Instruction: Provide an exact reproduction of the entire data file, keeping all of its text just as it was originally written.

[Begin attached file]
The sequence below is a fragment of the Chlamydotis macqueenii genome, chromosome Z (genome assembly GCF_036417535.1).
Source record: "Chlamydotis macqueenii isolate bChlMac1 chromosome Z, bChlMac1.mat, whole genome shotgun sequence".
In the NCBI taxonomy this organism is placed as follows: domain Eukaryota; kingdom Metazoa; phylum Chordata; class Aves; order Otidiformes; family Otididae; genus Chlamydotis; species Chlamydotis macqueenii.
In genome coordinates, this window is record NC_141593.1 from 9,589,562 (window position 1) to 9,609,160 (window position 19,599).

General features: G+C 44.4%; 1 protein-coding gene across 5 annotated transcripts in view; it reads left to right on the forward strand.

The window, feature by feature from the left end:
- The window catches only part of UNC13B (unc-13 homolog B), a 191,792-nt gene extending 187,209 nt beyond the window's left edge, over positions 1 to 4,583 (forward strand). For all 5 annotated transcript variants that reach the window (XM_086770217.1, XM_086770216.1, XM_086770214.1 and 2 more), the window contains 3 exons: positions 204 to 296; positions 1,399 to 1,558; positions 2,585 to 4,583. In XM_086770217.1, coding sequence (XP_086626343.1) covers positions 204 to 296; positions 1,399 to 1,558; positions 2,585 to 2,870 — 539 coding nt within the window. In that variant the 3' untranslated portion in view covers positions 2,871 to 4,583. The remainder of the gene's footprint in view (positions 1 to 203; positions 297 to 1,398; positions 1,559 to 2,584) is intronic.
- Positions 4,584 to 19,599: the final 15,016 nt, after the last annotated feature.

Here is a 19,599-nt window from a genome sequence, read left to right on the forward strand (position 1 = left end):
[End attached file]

The sequence below is a fragment of the Chlamydotis macqueenii genome, chromosome Z (genome assembly GCF_036417535.1).
Source record: "Chlamydotis macqueenii isolate bChlMac1 chromosome Z, bChlMac1.mat, whole genome shotgun sequence".
In the NCBI taxonomy this organism is placed as follows: domain Eukaryota; kingdom Metazoa; phylum Chordata; class Aves; order Otidiformes; family Otididae; genus Chlamydotis; species Chlamydotis macqueenii.
In genome coordinates, this window is record NC_141593.1 from 9,589,562 (window position 1) to 9,609,160 (window position 19,599).

General features: G+C 44.4%; 1 protein-coding gene across 5 annotated transcripts in view; it reads left to right on the forward strand.

The window, feature by feature from the left end:
- The window catches only part of UNC13B (unc-13 homolog B), a 191,792-nt gene extending 187,209 nt beyond the window's left edge, over positions 1 to 4,583 (forward strand). For all 5 annotated transcript variants that reach the window (XM_086770217.1, XM_086770216.1, XM_086770214.1 and 2 more), the window contains 3 exons: positions 204 to 296; positions 1,399 to 1,558; positions 2,585 to 4,583. In XM_086770217.1, coding sequence (XP_086626343.1) covers positions 204 to 296; positions 1,399 to 1,558; positions 2,585 to 2,870 — 539 coding nt within the window. In that variant the 3' untranslated portion in view covers positions 2,871 to 4,583. The remainder of the gene's footprint in view (positions 1 to 203; positions 297 to 1,398; positions 1,559 to 2,584) is intronic.
- Positions 4,584 to 19,599: the final 15,016 nt, after the last annotated feature.

Here is a 19,599-nt window from a genome sequence, read left to right on the forward strand (position 1 = left end):